"[I]f called to testify, Joel Gray would testify that he's a forensic scientist employed by the Illinois State Police Crime Lab. That he is an expert in the field of forensic chemistry. That he would testify that he tested the item recovered in this case inventoried under number 2419062 and used tests and procedures commonly — commonly accepted in the field of forensic chemistry for the testing of narcotics.
Based on his expertise, he would testify that that item was in fact cocaine in the amount of less than .1 gram. Also be a stipulation that that remained intact from the time it was inventoried to the time of testing at the crime lab."

The trial court accepted the stipulation without objection, and the State rested.

Defendant moved for a directed verdict, and the trial court denied the motion. After hearing closing arguments, the trial court found defendant guilty on both counts. Defendant filed posttrial motions raising several issues, none of which attacked the adequacy of the foundation for Gray's opinion. The trial court denied defendant's motions and sentenced her to 6½ years in prison. The appellate court affirmed (No. 1-02-1187 (unpublished under Supreme Court Rule 23)), and we allowed defendant's petition for leave to appeal (177 Ill.2d R. 315(a)).

ANALYSIS

Defendant raises two arguments before this court. First, defendant argues that the State failed to prove beyond a reasonable doubt that she intended to deliver the substance recovered from the brown paper bag. Second, defendant argues that the State failed to prove beyond a reasonable doubt that the substance recovered from the brown paper bag was in fact cocaine, as Gray's opinion on that point lacked an adequate foundation. We address each of these arguments in turn.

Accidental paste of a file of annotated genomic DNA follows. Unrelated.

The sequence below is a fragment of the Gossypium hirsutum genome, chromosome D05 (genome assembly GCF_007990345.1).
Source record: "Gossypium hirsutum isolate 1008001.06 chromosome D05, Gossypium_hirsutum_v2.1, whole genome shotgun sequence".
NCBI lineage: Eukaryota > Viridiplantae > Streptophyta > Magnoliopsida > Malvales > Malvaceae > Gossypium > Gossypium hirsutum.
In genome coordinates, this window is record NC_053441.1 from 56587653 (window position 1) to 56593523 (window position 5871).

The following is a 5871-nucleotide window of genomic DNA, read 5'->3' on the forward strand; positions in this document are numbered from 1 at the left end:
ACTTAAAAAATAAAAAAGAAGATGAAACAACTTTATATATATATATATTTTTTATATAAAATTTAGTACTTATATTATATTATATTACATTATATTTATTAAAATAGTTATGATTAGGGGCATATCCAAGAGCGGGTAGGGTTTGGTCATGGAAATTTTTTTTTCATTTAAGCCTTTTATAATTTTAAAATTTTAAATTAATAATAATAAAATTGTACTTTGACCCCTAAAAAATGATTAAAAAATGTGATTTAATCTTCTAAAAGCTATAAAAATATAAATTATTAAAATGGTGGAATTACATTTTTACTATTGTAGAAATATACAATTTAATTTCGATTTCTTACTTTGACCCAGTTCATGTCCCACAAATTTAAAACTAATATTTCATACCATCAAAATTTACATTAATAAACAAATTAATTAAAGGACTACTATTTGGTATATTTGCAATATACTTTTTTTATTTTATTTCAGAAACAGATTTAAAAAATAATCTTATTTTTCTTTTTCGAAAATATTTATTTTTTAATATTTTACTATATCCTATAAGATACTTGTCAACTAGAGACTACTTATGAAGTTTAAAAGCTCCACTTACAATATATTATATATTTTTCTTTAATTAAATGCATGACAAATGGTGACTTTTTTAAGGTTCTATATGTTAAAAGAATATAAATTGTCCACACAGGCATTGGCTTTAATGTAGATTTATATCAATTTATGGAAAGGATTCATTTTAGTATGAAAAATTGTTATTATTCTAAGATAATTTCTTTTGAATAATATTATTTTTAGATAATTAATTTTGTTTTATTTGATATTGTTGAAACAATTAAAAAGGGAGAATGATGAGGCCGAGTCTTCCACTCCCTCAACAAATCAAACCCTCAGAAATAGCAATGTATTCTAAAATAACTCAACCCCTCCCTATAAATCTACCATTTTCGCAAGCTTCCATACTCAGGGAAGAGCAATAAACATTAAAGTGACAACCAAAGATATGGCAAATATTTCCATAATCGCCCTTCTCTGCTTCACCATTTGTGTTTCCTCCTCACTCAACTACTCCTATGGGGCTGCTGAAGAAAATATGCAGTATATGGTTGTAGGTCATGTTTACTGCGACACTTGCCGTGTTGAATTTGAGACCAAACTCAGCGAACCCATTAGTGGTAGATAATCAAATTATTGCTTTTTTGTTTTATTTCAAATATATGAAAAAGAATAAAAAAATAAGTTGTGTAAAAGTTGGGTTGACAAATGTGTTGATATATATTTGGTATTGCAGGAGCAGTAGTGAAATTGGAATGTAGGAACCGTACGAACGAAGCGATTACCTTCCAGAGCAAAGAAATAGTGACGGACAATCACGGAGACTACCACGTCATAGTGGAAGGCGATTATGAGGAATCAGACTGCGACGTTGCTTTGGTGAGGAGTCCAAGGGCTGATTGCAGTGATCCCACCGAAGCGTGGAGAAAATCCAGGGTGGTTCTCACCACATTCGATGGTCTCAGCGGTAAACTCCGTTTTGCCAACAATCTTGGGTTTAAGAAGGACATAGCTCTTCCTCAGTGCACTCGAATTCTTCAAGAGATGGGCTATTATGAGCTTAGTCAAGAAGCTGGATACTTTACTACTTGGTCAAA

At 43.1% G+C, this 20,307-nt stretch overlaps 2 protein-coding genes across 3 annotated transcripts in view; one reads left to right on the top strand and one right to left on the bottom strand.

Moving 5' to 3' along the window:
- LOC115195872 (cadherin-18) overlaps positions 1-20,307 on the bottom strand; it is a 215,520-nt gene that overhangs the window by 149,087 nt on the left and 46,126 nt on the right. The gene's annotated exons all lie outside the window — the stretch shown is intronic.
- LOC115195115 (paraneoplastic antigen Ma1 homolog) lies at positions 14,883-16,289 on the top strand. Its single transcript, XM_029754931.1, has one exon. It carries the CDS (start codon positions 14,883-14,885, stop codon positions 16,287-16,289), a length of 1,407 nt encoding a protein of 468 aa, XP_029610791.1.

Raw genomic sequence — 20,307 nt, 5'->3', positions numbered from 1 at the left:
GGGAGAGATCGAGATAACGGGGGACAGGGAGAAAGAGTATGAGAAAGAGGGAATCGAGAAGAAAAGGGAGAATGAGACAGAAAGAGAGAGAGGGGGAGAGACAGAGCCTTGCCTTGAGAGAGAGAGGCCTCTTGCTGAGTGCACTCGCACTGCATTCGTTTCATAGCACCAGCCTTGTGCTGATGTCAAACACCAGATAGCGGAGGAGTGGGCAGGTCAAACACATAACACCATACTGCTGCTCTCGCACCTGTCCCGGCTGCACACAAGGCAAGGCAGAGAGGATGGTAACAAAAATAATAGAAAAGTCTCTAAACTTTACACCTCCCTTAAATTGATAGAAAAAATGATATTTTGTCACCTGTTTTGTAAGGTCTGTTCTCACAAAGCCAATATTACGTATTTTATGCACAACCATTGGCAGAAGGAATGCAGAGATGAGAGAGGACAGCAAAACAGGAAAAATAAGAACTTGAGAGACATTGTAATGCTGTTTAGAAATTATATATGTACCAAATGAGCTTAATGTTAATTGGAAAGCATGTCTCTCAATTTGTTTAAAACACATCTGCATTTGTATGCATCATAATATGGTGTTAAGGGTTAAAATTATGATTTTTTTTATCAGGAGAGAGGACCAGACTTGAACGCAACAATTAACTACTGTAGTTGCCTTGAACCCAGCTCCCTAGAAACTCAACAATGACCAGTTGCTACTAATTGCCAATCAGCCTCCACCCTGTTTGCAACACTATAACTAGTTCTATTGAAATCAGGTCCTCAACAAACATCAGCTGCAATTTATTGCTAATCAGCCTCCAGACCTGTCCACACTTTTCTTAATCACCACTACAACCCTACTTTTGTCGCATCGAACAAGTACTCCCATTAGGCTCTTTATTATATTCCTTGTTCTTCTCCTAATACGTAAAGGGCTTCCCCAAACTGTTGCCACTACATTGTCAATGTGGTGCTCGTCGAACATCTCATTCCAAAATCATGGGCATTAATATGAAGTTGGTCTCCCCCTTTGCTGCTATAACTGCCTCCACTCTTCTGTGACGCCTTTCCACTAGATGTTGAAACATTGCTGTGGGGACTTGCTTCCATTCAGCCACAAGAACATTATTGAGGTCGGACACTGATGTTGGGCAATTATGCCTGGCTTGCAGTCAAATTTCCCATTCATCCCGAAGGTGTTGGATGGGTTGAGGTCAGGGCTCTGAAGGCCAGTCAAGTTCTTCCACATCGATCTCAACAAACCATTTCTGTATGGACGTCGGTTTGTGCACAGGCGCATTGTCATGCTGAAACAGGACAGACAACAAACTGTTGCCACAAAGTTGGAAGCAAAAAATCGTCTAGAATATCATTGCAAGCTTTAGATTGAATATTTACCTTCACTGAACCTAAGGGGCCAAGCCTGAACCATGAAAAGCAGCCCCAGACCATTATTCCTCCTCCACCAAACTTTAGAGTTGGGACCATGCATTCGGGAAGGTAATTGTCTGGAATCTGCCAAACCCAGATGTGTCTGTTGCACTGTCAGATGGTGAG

Intent to Deliver

Defendant first argues that the State failed to prove her intent to deliver the substance recovered from the brown paper bag. In support, defendant argues that the evidence at trial established only two things: (1) that defendant sold two unidentified items out of the brown paper bag; and (2) that the brown paper bag, when recovered, contained a small amount of a substance later identified as cocaine. Defendant then argues that, because Officers Olsen and Pruger did not arrest the two unidentified purchasers, there is no way of knowing what defendant actually sold them. It is entirely possible, defendant contends, that the two items sold from the bag were innocuous, while the cocaine that remained in the bag was for defendant's personal use. According to defendant, "the * * * failure to detain any alleged buyer left the trial court only to guess or speculate whether Ms. Bush had delivered a controlled substance."

In support of this argument, defendant relies primarily upon three cases. The first is People v. Cooper, 337 Ill.App.3d 106, 271 Ill.Dec. 435, 785 N.E.2d 86 (2003), which the appellate court below expressly rejected. In Cooper, as in the present case, a police officer observed the defendant standing alone at night near a vacant lot. On four occasions, the officer watched an unknown individual approach the defendant, engage the defendant in a brief conversation, and hand the defendant an unknown amount of money. The defendant would then walk a short distance to a fence post, retrieve a small item from a clear plastic bag, and hand the item to the individual, who then walked away. After the fourth such transaction, the officer moved in, arrested the defendant, and recovered the clear plastic bag, which contained nine foil packets containing a substance later identified as heroin. Cooper, 337 Ill.App.3d at 108-09, 271 Ill.Dec. 435, 785 N.E.2d 86.